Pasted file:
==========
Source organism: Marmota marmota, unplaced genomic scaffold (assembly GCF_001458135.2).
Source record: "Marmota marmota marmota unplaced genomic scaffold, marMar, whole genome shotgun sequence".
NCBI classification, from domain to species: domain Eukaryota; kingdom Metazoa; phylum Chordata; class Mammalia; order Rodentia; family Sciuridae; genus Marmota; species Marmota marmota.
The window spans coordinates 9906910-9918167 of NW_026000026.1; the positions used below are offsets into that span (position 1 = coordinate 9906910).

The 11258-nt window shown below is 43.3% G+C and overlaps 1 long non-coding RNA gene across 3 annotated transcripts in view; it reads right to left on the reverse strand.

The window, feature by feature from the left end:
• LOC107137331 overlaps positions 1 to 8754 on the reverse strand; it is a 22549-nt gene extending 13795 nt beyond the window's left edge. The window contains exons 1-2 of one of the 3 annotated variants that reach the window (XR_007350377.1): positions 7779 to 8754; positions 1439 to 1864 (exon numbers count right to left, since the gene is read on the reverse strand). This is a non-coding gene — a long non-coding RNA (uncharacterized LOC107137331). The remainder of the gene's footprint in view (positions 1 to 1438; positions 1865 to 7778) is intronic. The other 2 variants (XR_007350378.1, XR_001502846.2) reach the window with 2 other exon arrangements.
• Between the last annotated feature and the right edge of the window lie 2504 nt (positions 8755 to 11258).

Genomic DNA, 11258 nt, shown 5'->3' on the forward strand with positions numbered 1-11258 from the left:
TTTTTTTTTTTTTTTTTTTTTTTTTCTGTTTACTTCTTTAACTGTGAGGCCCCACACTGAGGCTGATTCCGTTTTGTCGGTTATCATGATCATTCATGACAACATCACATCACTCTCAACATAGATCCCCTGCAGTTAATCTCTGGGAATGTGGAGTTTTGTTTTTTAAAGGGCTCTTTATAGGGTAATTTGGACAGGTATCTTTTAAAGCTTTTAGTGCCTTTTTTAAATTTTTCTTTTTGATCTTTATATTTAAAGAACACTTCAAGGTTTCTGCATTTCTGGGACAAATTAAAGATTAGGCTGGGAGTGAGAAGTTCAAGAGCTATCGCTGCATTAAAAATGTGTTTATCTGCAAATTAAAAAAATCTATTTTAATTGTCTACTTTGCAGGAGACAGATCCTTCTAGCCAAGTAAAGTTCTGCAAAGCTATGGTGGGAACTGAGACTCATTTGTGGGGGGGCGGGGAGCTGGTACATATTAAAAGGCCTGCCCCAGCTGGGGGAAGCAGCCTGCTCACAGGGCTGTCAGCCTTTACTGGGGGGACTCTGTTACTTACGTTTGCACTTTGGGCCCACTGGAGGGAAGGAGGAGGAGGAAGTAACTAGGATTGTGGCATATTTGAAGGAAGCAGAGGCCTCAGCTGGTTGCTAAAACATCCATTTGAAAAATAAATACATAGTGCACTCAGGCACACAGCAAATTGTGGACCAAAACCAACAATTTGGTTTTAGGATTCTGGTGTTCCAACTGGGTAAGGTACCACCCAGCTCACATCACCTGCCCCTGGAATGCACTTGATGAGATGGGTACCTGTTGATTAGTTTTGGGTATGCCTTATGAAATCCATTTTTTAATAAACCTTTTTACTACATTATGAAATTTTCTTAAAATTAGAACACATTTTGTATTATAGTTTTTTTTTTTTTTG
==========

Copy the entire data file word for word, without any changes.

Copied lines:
Source organism: Marmota marmota, unplaced genomic scaffold (assembly GCF_001458135.2).
Source record: "Marmota marmota marmota unplaced genomic scaffold, marMar, whole genome shotgun sequence".
NCBI classification, from domain to species: domain Eukaryota; kingdom Metazoa; phylum Chordata; class Mammalia; order Rodentia; family Sciuridae; genus Marmota; species Marmota marmota.
The window spans coordinates 9906910-9918167 of NW_026000026.1; the positions used below are offsets into that span (position 1 = coordinate 9906910).

The 11258-nt window shown below is 43.3% G+C and overlaps 1 long non-coding RNA gene across 3 annotated transcripts in view; it reads right to left on the reverse strand.

The window, feature by feature from the left end:
• LOC107137331 overlaps positions 1 to 8754 on the reverse strand; it is a 22549-nt gene extending 13795 nt beyond the window's left edge. The window contains exons 1-2 of one of the 3 annotated variants that reach the window (XR_007350377.1): positions 7779 to 8754; positions 1439 to 1864 (exon numbers count right to left, since the gene is read on the reverse strand). This is a non-coding gene — a long non-coding RNA (uncharacterized LOC107137331). The remainder of the gene's footprint in view (positions 1 to 1438; positions 1865 to 7778) is intronic. The other 2 variants (XR_007350378.1, XR_001502846.2) reach the window with 2 other exon arrangements.
• Between the last annotated feature and the right edge of the window lie 2504 nt (positions 8755 to 11258).

Genomic DNA, 11258 nt, shown 5'->3' on the forward strand with positions numbered 1-11258 from the left:
TTTTTTTTTTTTTTTTTTTTTTTTTCTGTTTACTTCTTTAACTGTGAGGCCCCACACTGAGGCTGATTCCGTTTTGTCGGTTATCATGATCATTCATGACAACATCACATCACTCTCAACATAGATCCCCTGCAGTTAATCTCTGGGAATGTGGAGTTTTGTTTTTTAAAGGGCTCTTTATAGGGTAATTTGGACAGGTATCTTTTAAAGCTTTTAGTGCCTTTTTTAAATTTTTCTTTTTGATCTTTATATTTAAAGAACACTTCAAGGTTTCTGCATTTCTGGGACAAATTAAAGATTAGGCTGGGAGTGAGAAGTTCAAGAGCTATCGCTGCATTAAAAATGTGTTTATCTGCAAATTAAAAAAATCTATTTTAATTGTCTACTTTGCAGGAGACAGATCCTTCTAGCCAAGTAAAGTTCTGCAAAGCTATGGTGGGAACTGAGACTCATTTGTGGGGGGGCGGGGAGCTGGTACATATTAAAAGGCCTGCCCCAGCTGGGGGAAGCAGCCTGCTCACAGGGCTGTCAGCCTTTACTGGGGGGACTCTGTTACTTACGTTTGCACTTTGGGCCCACTGGAGGGAAGGAGGAGGAGGAAGTAACTAGGATTGTGGCATATTTGAAGGAAGCAGAGGCCTCAGCTGGTTGCTAAAACATCCATTTGAAAAATAAATACATAGTGCACTCAGGCACACAGCAAATTGTGGACCAAAACCAACAATTTGGTTTTAGGATTCTGGTGTTCCAACTGGGTAAGGTACCACCCAGCTCACATCACCTGCCCCTGGAATGCACTTGATGAGATGGGTACCTGTTGATTAGTTTTGGGTATGCCTTATGAAATCCATTTTTTAATAAACCTTTTTACTACATTATGAAATTTTCTTAAAATTAGAACACATTTTGTATTATAGTTTTTTTTTTTTTTG